vMA 5 is just one of the latest VMware virtual appliances that have received the blessings and conversion to VMware's standard virtual appliance OS, SUSE. There have been several changes in the latest version of vMA and here are just a few tips and tricks that can help get you going with this new OS

1. The increase password complexity is something you may notice when you first configure vMA, if you are interested in changing it to make it easier or harder, you can take a look at the following knowledge base found on Novell's website:

2. You can now update vMA using a browser versus using the vma-update utility which is no longer being bundled with vMA 5. To access the management interface of vMA, go to your browser and type the following: https://[your-vma-hostname]:5480. You can configure a few things through the VAMI interface including updates for vMA in which you have a few options to choose from such as no updates, automatic check for updates or automatic check and install updates (just like Windows Update)

3. As with the previous versions of vMA, it has the OSP (Operating Specific) VMware Tools and the status will show up on the vSphere Client as "unmanaged". If you want to upgrade to the latest version of VMware Tools found on ESXi 5.0 to make sure of functionality such as the new integrated VIX API into the core vSphere API, you will need to run the latest VMware Tools. To do so, you will need to uninstall the OSP VMware Tools and then install the VMware Tools found in ESXi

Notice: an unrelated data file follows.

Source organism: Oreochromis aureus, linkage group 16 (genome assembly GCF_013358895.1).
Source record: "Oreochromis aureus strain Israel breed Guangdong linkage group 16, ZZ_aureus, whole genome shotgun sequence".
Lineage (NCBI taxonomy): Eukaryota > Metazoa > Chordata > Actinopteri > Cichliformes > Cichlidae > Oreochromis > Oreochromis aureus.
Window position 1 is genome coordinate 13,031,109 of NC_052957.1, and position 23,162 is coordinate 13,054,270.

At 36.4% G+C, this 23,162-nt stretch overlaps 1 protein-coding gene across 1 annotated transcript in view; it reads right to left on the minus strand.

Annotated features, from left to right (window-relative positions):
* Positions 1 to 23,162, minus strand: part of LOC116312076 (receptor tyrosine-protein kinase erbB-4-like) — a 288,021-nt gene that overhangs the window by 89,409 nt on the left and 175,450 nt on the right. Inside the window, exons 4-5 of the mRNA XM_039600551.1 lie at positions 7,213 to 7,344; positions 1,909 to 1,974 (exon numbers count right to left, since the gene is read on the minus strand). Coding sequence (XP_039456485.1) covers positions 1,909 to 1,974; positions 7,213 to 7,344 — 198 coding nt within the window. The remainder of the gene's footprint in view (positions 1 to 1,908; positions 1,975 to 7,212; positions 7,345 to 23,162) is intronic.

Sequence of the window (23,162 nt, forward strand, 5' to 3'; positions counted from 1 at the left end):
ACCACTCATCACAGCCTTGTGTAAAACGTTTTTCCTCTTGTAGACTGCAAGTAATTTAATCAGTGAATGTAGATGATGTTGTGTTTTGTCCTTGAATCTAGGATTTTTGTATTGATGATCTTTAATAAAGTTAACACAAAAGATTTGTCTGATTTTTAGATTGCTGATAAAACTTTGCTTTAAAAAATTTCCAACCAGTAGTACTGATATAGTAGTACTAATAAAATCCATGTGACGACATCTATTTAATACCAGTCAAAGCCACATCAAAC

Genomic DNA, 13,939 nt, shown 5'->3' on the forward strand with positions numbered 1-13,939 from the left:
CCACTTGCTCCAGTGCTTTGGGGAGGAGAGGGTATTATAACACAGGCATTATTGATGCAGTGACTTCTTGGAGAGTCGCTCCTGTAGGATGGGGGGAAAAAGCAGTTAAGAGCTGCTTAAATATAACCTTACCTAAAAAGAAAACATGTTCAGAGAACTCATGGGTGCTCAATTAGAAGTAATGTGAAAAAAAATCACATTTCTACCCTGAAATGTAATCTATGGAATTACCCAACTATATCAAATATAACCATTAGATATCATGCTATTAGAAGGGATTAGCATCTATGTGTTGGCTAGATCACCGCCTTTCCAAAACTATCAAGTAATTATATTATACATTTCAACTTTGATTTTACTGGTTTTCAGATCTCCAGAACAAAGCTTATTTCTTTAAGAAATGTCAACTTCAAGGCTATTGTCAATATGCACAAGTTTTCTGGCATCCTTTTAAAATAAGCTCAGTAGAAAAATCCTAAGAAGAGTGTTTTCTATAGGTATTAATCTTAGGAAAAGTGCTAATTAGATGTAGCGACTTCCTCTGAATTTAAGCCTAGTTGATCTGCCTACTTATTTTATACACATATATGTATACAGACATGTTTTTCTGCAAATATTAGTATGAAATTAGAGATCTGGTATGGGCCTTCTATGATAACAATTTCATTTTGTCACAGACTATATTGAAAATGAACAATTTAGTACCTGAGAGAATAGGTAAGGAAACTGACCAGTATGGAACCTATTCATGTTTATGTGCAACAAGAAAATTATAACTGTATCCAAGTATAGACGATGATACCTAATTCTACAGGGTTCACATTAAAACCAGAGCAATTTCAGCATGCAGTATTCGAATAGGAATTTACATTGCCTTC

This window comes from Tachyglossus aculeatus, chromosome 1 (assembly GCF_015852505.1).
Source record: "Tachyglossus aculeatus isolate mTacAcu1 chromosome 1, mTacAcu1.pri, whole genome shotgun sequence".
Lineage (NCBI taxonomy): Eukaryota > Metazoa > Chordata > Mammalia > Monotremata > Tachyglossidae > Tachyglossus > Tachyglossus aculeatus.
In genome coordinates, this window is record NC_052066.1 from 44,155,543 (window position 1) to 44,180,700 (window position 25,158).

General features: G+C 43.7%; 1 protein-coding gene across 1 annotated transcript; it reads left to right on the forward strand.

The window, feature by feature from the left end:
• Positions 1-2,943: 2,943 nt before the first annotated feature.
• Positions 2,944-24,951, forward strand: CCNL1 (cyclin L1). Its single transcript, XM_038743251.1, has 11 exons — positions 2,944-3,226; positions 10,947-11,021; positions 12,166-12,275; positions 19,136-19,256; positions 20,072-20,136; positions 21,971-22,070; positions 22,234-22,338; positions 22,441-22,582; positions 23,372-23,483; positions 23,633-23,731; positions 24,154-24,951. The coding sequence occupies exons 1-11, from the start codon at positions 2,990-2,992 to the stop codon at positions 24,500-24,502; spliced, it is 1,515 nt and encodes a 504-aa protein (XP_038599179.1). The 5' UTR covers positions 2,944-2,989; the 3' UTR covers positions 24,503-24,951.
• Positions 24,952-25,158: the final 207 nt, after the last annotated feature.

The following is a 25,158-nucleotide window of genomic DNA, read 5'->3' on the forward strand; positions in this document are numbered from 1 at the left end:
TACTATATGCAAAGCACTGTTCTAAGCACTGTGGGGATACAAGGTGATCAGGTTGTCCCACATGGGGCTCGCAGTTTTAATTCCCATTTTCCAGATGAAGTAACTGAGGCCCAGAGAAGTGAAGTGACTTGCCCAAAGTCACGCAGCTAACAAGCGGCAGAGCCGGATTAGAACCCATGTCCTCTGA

First you will need to identify the package to uninstall and then uninstall, this can all be done at once using the following command:

vi-admin@primp-dhcp-235:~> sudo rpm -e $(rpm -qa | grep "open-vm-tools")
Stopping VMware Tools services in the virtual machine:
Guest operating system daemon: done
Virtual Printing daemon: done
Unmounting HGFS shares: done
Guest filesystem driver: done
Guest memory manager: done
VM communication interface socket family: done
VM communication interface: done
warning: /etc/vmware-tools/tools.conf saved as /etc/vmware-tools/tools.conf.rpmsave

You will need to either copy the linux.iso containing the latest version of VMware Tools from your ESXi 5 host or use the vSphere Client to install the tools. I will demonstrate how to do so from the command line using the linux.iso. You will need to copy the linux.iso over to your vMA host using the following command:

vi-admin@primp-dhcp-235:~> scp root@esxi50-1.primp-industries.com:/vmimages/tools-isoimages/linux.iso .

Now you will mount the linux.iso to extract the VMware Tools package

vi-admin@primp-dhcp-235:~> sudo mount -o loop linux.iso /mnt/

Next we will extract the contents to /tmp

vi-admin@primp-dhcp-235:~> tar -zxvf /mnt/VMwareTools-8.5.1-380278.tar.gz -C /tmp